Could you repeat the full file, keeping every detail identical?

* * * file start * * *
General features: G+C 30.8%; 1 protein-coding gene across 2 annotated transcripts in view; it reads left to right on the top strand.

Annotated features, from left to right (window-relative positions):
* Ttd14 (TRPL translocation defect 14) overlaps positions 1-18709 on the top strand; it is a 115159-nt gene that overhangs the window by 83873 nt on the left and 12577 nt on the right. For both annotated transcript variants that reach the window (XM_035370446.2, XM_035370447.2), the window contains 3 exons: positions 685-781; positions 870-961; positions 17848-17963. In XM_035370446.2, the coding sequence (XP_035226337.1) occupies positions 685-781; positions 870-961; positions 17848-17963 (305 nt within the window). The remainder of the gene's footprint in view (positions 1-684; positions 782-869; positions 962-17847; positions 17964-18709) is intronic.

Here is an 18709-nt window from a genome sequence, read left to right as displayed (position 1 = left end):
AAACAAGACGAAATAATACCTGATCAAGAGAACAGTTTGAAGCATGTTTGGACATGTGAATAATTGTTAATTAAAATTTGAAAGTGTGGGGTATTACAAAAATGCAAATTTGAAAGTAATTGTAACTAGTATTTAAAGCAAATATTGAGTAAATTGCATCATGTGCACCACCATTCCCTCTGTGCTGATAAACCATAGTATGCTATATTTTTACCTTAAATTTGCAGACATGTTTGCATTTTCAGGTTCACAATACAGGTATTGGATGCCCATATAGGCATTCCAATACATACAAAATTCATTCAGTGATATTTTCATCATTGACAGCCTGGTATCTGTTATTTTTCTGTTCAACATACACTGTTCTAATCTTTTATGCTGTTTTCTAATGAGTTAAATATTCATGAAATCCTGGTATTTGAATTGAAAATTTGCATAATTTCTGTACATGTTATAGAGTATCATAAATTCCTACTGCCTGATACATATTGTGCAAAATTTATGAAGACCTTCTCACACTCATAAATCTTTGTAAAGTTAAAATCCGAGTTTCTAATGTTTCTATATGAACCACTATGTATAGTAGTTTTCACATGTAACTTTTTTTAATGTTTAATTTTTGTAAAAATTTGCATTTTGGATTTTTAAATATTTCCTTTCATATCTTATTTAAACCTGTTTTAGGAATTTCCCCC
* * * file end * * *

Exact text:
General features: G+C 30.8%; 1 protein-coding gene across 2 annotated transcripts in view; it reads left to right on the top strand.

Annotated features, from left to right (window-relative positions):
* Ttd14 (TRPL translocation defect 14) overlaps positions 1-18709 on the top strand; it is a 115159-nt gene that overhangs the window by 83873 nt on the left and 12577 nt on the right. For both annotated transcript variants that reach the window (XM_035370446.2, XM_035370447.2), the window contains 3 exons: positions 685-781; positions 870-961; positions 17848-17963. In XM_035370446.2, the coding sequence (XP_035226337.1) occupies positions 685-781; positions 870-961; positions 17848-17963 (305 nt within the window). The remainder of the gene's footprint in view (positions 1-684; positions 782-869; positions 962-17847; positions 17964-18709) is intronic.

Here is an 18709-nt window from a genome sequence, read left to right as displayed (position 1 = left end):
AAACAAGACGAAATAATACCTGATCAAGAGAACAGTTTGAAGCATGTTTGGACATGTGAATAATTGTTAATTAAAATTTGAAAGTGTGGGGTATTACAAAAATGCAAATTTGAAAGTAATTGTAACTAGTATTTAAAGCAAATATTGAGTAAATTGCATCATGTGCACCACCATTCCCTCTGTGCTGATAAACCATAGTATGCTATATTTTTACCTTAAATTTGCAGACATGTTTGCATTTTCAGGTTCACAATACAGGTATTGGATGCCCATATAGGCATTCCAATACATACAAAATTCATTCAGTGATATTTTCATCATTGACAGCCTGGTATCTGTTATTTTTCTGTTCAACATACACTGTTCTAATCTTTTATGCTGTTTTCTAATGAGTTAAATATTCATGAAATCCTGGTATTTGAATTGAAAATTTGCATAATTTCTGTACATGTTATAGAGTATCATAAATTCCTACTGCCTGATACATATTGTGCAAAATTTATGAAGACCTTCTCACACTCATAAATCTTTGTAAAGTTAAAATCCGAGTTTCTAATGTTTCTATATGAACCACTATGTATAGTAGTTTTCACATGTAACTTTTTTTAATGTTTAATTTTTGTAAAAATTTGCATTTTGGATTTTTAAATATTTCCTTTCATATCTTATTTAAACCTGTTTTAGGAATTTCCCCC